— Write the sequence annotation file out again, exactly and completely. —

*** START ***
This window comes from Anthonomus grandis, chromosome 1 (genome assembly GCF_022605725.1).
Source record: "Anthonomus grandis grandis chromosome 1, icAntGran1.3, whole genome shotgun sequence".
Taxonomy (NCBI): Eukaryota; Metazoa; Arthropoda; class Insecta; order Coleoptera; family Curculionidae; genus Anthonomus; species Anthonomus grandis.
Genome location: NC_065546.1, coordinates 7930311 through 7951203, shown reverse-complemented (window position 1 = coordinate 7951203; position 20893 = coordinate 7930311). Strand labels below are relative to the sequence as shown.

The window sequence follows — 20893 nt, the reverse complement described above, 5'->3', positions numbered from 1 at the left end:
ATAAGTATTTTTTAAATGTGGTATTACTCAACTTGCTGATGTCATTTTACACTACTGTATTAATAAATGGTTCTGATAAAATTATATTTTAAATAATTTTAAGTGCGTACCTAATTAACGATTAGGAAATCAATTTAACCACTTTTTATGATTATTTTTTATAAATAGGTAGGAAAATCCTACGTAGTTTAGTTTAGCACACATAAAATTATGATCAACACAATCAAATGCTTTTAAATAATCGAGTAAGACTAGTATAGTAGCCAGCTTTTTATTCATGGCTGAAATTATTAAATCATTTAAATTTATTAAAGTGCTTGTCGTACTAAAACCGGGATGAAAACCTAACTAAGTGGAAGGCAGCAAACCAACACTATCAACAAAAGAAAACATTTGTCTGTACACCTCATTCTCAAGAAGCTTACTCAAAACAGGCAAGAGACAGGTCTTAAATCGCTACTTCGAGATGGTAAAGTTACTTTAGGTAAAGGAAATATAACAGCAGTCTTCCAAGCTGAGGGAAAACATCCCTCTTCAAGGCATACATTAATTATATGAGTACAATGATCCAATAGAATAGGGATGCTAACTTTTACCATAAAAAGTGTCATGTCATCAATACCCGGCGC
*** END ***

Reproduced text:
This window comes from Anthonomus grandis, chromosome 1 (genome assembly GCF_022605725.1).
Source record: "Anthonomus grandis grandis chromosome 1, icAntGran1.3, whole genome shotgun sequence".
Taxonomy (NCBI): Eukaryota; Metazoa; Arthropoda; class Insecta; order Coleoptera; family Curculionidae; genus Anthonomus; species Anthonomus grandis.
Genome location: NC_065546.1, coordinates 7930311 through 7951203, shown reverse-complemented (window position 1 = coordinate 7951203; position 20893 = coordinate 7930311). Strand labels below are relative to the sequence as shown.

The window sequence follows — 20893 nt, the reverse complement described above, 5'->3', positions numbered from 1 at the left end:
ATAAGTATTTTTTAAATGTGGTATTACTCAACTTGCTGATGTCATTTTACACTACTGTATTAATAAATGGTTCTGATAAAATTATATTTTAAATAATTTTAAGTGCGTACCTAATTAACGATTAGGAAATCAATTTAACCACTTTTTATGATTATTTTTTATAAATAGGTAGGAAAATCCTACGTAGTTTAGTTTAGCACACATAAAATTATGATCAACACAATCAAATGCTTTTAAATAATCGAGTAAGACTAGTATAGTAGCCAGCTTTTTATTCATGGCTGAAATTATTAAATCATTTAAATTTATTAAAGTGCTTGTCGTACTAAAACCGGGATGAAAACCTAACTAAGTGGAAGGCAGCAAACCAACACTATCAACAAAAGAAAACATTTGTCTGTACACCTCATTCTCAAGAAGCTTACTCAAAACAGGCAAGAGACAGGTCTTAAATCGCTACTTCGAGATGGTAAAGTTACTTTAGGTAAAGGAAATATAACAGCAGTCTTCCAAGCTGAGGGAAAACATCCCTCTTCAAGGCATACATTAATTATATGAGTACAATGATCCAATAGAATAGGGATGCTAACTTTTACCATAAAAAGTGTCATGTCATCAATACCCGGCGC